Candidates are lining up and money is flowing in to challenge Senate President John Morse, D-Colorado Springs, in a recall election.
But a technicality may toss out the battle before it begins.
As nit-picky as it may seem, there is Colorado court precedent for invalidating recall petitions because they failed to include a statement saying voters would select a replacement for the embattled official.
"A recall petition has to have that language. There are no 'ifs, ands, or buts about it,' " said Mark Grueskin, a Denver elections attorney representing the voter who is protesting the petition.
An effort in 2000 to oust a Central City court clerk went to court over the same question - whether the petition was valid without language declaring a successor will be voted in by the people.
The Colorado Court of Appeals ruled that the Colorado Constitution requires "recall petitions contain a demand for the election of a successor to the officer." Although in that the point became moot because the clerk had already survived the recall attempt.
Wagner College professor Joshua Spivak, one of a few political scientists that tracks recall efforts across the nation, said that technical challenges are common, but rarely successful.
"I think the judges don't want to throw out a recall - a right in the state's constitution - over what is frequently a minor technicality that could be cured through other means," Spivak said, adding that the Arizona Supreme Court essentially said as much in a decision on a technicality. "So here, you could change around the language on the ballot."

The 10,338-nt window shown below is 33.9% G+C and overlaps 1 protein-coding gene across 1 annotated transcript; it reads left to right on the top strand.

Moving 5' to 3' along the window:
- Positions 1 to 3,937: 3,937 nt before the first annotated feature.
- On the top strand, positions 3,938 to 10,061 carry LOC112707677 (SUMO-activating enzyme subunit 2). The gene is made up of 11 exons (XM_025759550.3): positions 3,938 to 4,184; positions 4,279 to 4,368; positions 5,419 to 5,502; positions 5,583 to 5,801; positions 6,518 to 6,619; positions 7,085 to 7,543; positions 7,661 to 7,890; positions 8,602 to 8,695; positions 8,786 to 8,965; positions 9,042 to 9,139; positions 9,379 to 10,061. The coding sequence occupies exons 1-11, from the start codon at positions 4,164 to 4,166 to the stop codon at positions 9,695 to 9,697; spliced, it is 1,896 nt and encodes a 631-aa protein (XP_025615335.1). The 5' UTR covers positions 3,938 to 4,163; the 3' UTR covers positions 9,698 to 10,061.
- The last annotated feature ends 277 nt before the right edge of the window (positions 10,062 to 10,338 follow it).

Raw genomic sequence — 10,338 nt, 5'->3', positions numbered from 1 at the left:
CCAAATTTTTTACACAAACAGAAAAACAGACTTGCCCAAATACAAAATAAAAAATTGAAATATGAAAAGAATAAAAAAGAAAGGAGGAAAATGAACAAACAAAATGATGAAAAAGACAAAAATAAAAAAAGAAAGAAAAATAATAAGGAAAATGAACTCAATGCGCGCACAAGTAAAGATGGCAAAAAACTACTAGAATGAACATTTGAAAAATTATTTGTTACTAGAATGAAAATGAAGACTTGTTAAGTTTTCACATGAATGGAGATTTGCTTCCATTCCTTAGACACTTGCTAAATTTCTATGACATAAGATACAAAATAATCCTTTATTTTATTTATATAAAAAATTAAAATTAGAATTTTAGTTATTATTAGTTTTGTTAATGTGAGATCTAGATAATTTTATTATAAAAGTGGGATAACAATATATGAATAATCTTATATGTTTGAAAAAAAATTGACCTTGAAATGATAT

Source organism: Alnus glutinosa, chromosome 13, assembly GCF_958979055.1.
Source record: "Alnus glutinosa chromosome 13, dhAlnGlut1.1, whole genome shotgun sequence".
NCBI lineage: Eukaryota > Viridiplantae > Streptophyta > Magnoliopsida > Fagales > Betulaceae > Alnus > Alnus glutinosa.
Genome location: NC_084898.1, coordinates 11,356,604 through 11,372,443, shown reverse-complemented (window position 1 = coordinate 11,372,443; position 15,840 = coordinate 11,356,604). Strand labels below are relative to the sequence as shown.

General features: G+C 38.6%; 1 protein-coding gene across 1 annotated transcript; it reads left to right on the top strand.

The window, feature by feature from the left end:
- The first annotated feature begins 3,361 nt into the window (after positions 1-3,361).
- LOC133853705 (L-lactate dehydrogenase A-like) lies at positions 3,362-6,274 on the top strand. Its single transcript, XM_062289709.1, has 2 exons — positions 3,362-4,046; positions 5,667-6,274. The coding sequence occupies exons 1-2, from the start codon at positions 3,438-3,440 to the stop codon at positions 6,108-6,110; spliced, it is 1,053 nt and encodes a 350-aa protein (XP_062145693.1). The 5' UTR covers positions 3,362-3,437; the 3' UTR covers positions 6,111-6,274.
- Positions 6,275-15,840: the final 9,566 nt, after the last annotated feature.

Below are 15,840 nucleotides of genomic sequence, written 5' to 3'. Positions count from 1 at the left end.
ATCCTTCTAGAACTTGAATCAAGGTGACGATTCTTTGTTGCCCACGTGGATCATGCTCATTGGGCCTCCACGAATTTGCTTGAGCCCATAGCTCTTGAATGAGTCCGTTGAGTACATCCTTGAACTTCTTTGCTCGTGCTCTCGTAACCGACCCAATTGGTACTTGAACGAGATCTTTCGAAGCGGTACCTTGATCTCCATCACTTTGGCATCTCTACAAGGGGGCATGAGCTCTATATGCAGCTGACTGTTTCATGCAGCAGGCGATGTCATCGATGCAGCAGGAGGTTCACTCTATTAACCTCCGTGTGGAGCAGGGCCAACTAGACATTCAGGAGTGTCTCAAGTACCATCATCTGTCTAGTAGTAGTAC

The protest will first be heard by Secretary of State Scott Gessler on June 27 at 8:30 a.m. in a public hearing in Denver.
A decision there could then be challenged in Denver District Court and eventually appealed to the Colorado Supreme Court.
Two Republican candidates have filed to be on the recall ballot as replacement options if more voters want Morse out.
Former Colorado Springs City Councilman Bernie Herpin filed his intent to run against Morse as soon as the Secretary of State validated the petition. Herpin, a Republican, is also a long-time member of the Pikes Peak Firearms Coalition.
Jaxine Bubis, another Republican, also wants her name on the ballot, saying she's a grass-roots candidate who started working on the recall effort when it first began.
"I participated in the signature gathering because as a constituent of Morse's when he was pushing through this pretty extreme legislation, I contacted him as my Senator and never heard a word back," Bubis said. "It just really bothered me because this is representative government."
Two Democrats have filed their intent to run for Morse's open seat in 2014 when he is term limited. Neither Michael Merrifield nor Michael Maday returned phone calls Wednesday.
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